SAN DIEGO -- No one likes getting sent back to the Minor Leagues, but when Padres infielder Lance Zawadzki was informed Friday he was heading back to Triple-A Portland, he said he was actually looking forward to it.

"I know what I need to do at that level," said Zawadzki, who was sent to Portland when shortstop Everth Cabrera was reinstated from the disabled list before Friday's game with the Dodgers at PETCO Park.

Zawadzki hit .182 with two hits in six games. He scored the lone run in the Padres' victory over the Giants on Thursday, reaching base on a double before Mat Latos' RBI single.

Zawadzki made three starts and noted the three starting pitchers that he faced -- Ubaldo Jimenez (Rockies), Roy Oswalt (Astros) and Jonathan Sanchez (Giants) -- weren't too shabby.

"I saw the best of the best," Zawadzki said. "It's a lot different went you see them on TV or in a video game."

Zawadzki said his experience with the Padres "was awesome. We were winning the whole time, and it was cool to contribute."

Zawadzki will report to Nashville, where Portland is playing a series. He was hitting .162 with the Beavers at the time he was promoted. He's looking forward to going back to that level, where he'll, more often than not, be playing every day.

"From a personal standpoint, the big leagues always looked so far away," he said. "... To feel like you belong was great. I saw what it takes to maintain a winning environment."

San Diego manager Bud Black was first impressed with Zawadzki in Spring Training and he was a natural to recall from Portland when Cabrera went on the 15-day disabled list on April 30 with a strained right hamstring.

"He did a nice job," Black said. "He's making progress, getting closer here. He showed well. The challenge is to go back [to Triple-A] and play like he did in Spring Training."

Cabrera returns to Padres' lineup

SAN DIEGO -- Padres shortstop Everth Cabrera, who hadn't played in a game since April 26 because of a strained right hamstring, was reinstated from the 15-day disabled list on Friday and was in the starting lineup against the Dodgers.

Cabrera was placed on the DL on April 30 (retroactive to April 27), when the pain in his hamstring became too much for him to play with.

Cabrera said he injured the hamstring coming in for a ground ball hit by Giants pitcher Matt Cain in a game at PETCO Park on April 19. He continued to play on it for several more days because, as he said, "I don't want to be on the DL."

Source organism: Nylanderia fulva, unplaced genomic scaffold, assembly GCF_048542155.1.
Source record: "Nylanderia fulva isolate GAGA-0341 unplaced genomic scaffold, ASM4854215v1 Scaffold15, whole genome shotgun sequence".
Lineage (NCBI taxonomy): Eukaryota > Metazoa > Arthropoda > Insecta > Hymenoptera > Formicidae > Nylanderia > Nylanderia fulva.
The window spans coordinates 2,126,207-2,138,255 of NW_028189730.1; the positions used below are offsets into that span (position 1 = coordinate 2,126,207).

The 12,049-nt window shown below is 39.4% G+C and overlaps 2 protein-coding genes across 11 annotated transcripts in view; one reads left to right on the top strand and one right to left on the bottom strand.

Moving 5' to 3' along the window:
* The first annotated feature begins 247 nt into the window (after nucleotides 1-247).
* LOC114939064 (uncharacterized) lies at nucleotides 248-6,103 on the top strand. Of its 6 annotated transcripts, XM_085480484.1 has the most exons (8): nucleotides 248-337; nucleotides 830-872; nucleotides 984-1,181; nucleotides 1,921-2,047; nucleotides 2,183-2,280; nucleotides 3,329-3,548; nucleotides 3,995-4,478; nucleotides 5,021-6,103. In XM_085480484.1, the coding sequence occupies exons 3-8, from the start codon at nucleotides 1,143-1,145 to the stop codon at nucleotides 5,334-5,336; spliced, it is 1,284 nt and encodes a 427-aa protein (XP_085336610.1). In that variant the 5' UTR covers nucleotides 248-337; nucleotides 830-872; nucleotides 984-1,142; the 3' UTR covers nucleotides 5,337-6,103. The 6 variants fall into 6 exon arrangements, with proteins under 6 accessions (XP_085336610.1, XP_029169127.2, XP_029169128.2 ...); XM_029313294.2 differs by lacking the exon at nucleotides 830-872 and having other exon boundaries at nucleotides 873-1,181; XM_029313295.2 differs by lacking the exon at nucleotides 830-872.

In the six games following the injury on April 19, Cabrera went 2-for-16 at the plate. The Padres finally decided he needed to sit for recover for a period of time.

"I played like at 50 percent," Cabrera said.

Cabrera played in games with Class A Lake Elsinore on Monday, Tuesday and again on Thursday, when he had two hits. He was 3-for-10 playing for the Storm.

"He had a good week at Elsinore," Black said, noting that the reports from the staff there were positive. "His leg is good. He's got the green light."

Cabrera missed 15 games with the injury. Jerry Hairston Jr. got 13 starts at shortstop in his absence and rookie Lance Zawadzki -- who was sent back to Triple-A Portland on Friday -- made two starts.

Latos joins rare company

SAN DIEGO -- A day after tossing his first career shutout, Padres pitcher Mat Latos was a popular target of reporters and television cameras at PETCO Park.

The 22-year-old, apparently, was also a popular stop for statisticians. According to the Elias Sports Bureau, Latos became only the third player in baseball's "modern era" to pitch at least eight innings while allowing no more than two hits and giving up no runs and no walks in two consecutive starts.

The other pitchers to accomplish that feat were Cy Young (1905) and Billy Pierce (1958).

Latos took a perfect game into the sixth inning on Thursday against the Giants, a 1-0 victory, before allowing an infield single to Eli Whiteside.

In his previous start in Houston, Latos tossed eight scoreless innings in a 7-0 victory.

"He's maturing mentally and physically, and he's learning how to make pitches when he needs to," Padres pitching coach Darren Balsley said. "I think his preparation has gotten better. He's learning. I think early in the season, he got his tail kicked a few times. He's learned from that."